NPR News

Pages

It's All Politics
4:13 am
Sat February 23, 2013

States Take Sides As Court Revisits Voting Rights Act

President Lyndon Johnson and civil rights leader Martin Luther King Jr. discuss the Voting Rights Act in 1965. On Wednesday, the Supreme Court hears arguments on whether a key part of the law is still needed nearly a half century after its passage.
Hulton Archive Getty Images

The U.S. Supreme Court hears arguments next week in a case that tests the constitutionality of the 1965 Voting Rights Act, the law considered the most effective civil rights statute in American history. At issue is whether a key provision of the statute has outlived its usefulness.

Read more
Africa
4:12 am
Sat February 23, 2013

Fighting Stream Of Terrorist Capital, Kenya Cracks Down On Somali Businesses

People walk down a market street in Eastleigh, a predominantly Muslim Somali neighborhood in Nairobi, Kenya, in 2009. The neighborhood has come under scrutiny as the U.S. cracks down on terrorism financing.
Spencer Platt Getty Images

Originally published on Sat February 23, 2013 9:26 pm

U.S. counterterrorism efforts include choking off the flow of cash to extremists, and urging friendly countries to help. But in Nairobi, Kenya, suspicion of Somali money — and an increase in terrorist attacks — has prompted a country-wide crackdown, with Kenyan police accused of extortion and arbitrary arrests of thousands of Somali refugees.

But how do you tell the difference between tainted money and honest cash?

Take Eastleigh, a neighborhood in the Kenyan capital, Nairobi.

Read more
The Salt
4:10 am
Sat February 23, 2013

A Dramatic Way To Uncork The Bubbly: Use A Sword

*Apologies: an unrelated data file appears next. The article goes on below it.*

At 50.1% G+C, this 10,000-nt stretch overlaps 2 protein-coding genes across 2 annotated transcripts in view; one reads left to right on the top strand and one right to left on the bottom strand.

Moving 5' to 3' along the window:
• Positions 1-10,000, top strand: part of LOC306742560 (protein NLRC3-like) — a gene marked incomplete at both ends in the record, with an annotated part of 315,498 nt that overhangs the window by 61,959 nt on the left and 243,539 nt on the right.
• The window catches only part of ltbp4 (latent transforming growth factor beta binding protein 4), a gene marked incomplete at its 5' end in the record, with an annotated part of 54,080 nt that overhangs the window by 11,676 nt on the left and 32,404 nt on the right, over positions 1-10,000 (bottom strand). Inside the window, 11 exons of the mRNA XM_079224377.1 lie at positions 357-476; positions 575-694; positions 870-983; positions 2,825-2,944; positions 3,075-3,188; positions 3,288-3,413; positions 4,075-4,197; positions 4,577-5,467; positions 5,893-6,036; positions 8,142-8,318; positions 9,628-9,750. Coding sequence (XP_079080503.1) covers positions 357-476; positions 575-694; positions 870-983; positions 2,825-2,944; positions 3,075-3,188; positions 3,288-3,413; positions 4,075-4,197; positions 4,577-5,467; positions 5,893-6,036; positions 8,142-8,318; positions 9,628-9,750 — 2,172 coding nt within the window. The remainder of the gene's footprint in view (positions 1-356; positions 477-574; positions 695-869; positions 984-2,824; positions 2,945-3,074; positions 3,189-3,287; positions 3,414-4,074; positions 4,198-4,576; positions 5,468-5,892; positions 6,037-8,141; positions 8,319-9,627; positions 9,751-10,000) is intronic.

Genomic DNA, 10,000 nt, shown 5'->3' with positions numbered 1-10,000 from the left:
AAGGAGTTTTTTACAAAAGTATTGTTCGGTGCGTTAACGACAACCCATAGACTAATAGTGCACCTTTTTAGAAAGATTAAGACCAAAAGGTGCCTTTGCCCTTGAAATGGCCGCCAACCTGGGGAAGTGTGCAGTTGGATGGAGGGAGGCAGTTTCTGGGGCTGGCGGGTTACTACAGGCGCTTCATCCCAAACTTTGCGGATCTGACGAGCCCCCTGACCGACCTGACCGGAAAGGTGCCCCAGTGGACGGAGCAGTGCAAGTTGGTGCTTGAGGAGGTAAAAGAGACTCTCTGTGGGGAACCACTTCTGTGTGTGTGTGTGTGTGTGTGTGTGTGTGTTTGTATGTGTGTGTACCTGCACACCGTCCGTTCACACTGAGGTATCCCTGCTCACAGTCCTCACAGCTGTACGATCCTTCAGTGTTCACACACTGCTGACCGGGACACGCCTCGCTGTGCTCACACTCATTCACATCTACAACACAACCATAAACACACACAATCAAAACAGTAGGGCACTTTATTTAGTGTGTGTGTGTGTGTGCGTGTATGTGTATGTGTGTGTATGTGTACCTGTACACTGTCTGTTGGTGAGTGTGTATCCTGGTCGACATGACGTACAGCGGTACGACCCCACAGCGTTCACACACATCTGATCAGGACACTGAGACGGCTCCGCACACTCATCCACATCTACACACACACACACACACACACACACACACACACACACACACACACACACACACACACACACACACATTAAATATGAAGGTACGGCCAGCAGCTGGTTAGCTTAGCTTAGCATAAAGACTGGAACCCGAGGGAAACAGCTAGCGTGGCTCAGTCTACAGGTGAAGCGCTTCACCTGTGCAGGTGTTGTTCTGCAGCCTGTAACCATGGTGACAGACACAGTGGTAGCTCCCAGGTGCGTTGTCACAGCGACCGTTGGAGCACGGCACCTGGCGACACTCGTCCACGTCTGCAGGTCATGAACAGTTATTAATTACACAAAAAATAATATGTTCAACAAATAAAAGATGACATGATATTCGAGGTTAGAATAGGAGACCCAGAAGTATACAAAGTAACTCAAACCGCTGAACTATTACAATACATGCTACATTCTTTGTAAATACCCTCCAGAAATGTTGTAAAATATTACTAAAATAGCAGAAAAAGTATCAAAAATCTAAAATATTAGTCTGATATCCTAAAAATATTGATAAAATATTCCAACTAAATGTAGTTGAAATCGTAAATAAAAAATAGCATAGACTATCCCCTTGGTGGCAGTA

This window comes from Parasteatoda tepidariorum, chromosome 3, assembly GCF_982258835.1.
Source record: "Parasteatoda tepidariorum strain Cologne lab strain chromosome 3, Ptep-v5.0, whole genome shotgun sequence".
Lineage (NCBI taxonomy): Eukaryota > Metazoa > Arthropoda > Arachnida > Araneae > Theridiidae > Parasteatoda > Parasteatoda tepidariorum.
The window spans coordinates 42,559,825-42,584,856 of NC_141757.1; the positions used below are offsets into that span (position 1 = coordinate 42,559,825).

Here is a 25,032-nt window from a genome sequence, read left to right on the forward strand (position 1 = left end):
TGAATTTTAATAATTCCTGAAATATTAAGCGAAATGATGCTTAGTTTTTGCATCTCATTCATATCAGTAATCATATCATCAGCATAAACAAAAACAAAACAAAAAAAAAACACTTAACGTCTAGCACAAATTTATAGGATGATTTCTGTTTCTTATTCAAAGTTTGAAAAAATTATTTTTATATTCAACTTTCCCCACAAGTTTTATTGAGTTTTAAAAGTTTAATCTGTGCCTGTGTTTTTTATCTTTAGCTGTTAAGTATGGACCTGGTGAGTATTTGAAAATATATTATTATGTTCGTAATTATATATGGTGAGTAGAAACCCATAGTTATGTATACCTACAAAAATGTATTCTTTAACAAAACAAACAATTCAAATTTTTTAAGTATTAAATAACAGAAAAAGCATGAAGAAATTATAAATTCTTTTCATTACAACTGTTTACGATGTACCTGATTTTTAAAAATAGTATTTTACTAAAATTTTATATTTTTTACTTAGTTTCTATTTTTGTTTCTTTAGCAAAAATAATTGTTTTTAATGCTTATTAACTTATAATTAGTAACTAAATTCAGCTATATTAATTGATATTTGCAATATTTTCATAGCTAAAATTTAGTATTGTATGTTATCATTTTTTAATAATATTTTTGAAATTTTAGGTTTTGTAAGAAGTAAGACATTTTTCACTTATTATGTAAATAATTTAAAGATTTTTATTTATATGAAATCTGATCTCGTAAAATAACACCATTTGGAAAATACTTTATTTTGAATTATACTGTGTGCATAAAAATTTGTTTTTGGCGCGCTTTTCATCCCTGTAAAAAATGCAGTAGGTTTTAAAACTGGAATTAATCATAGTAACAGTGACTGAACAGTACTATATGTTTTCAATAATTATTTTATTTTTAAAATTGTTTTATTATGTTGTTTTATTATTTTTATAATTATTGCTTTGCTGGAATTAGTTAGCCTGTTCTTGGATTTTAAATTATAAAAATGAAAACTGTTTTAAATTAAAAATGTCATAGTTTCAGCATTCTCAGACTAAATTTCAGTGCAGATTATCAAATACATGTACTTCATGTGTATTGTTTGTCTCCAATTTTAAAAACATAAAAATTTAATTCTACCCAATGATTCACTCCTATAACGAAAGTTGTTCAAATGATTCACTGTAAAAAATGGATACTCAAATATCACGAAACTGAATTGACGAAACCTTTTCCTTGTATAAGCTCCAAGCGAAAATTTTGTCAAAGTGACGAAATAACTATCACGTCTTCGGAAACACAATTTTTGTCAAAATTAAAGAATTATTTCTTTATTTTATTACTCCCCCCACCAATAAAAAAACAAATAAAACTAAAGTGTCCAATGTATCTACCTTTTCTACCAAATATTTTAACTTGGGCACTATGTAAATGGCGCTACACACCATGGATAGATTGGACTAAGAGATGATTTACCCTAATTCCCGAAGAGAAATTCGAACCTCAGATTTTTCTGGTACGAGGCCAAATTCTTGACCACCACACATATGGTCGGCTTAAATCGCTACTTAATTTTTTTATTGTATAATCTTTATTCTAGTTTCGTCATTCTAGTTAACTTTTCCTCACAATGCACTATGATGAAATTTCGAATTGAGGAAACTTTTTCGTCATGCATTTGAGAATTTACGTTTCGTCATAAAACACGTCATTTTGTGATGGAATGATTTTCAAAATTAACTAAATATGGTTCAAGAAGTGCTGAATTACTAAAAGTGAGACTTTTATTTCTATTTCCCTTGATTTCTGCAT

Brice from the Bubble Lounge in New York City demonstrates how to saber a bottle of champagne.
About.com

Originally published on Sat February 23, 2013 8:07 pm

Read more
It's All Politics
5:06 pm
Fri February 22, 2013

What's The Sequester? And How Did We Get Here?

Transportation Secretary Ray LaHood (left) answers questions during a briefing with White House Press Secretary Jay Carney on Friday.
Win McNamee Getty Images

Originally published on Fri February 22, 2013 6:26 pm

They've been everywhere this week: dire warnings about threats posed by across-the-board federal spending cuts.

Unless Congress acts, the cuts are due to take effect a week from Friday. The administration is trying to drive home the ways that could affect you.

For example, Transportation Secretary Ray LaHood warned Friday that air traffic controllers will have to take unpaid days off beginning in April. Fewer controllers on the job could mean airport delays, and some airlines may decide to cancel flights.

Read more
Science
4:58 pm
Fri February 22, 2013

Boston Grapples With The Threat Of Storms And Rising Water

The Boston Tea Party museum sits right on the edge of the harbor. With rising sea levels and the increasing threat of strong storms, buildings like these are at particular risk of flooding.
Christopher Joyce NPR

Originally published on Fri February 22, 2013 6:02 pm

Since the drubbing that Superstorm Sandy gave the Northeast in November, there's a new sense of urgency in U.S. coastal cities. Even though scientists can't predict the next big hurricane, they're confident that a warmer climate is likely to make Atlantic storms bigger and cause more flooding.

Cities like Boston are in the bull's-eye.

Read more

Pages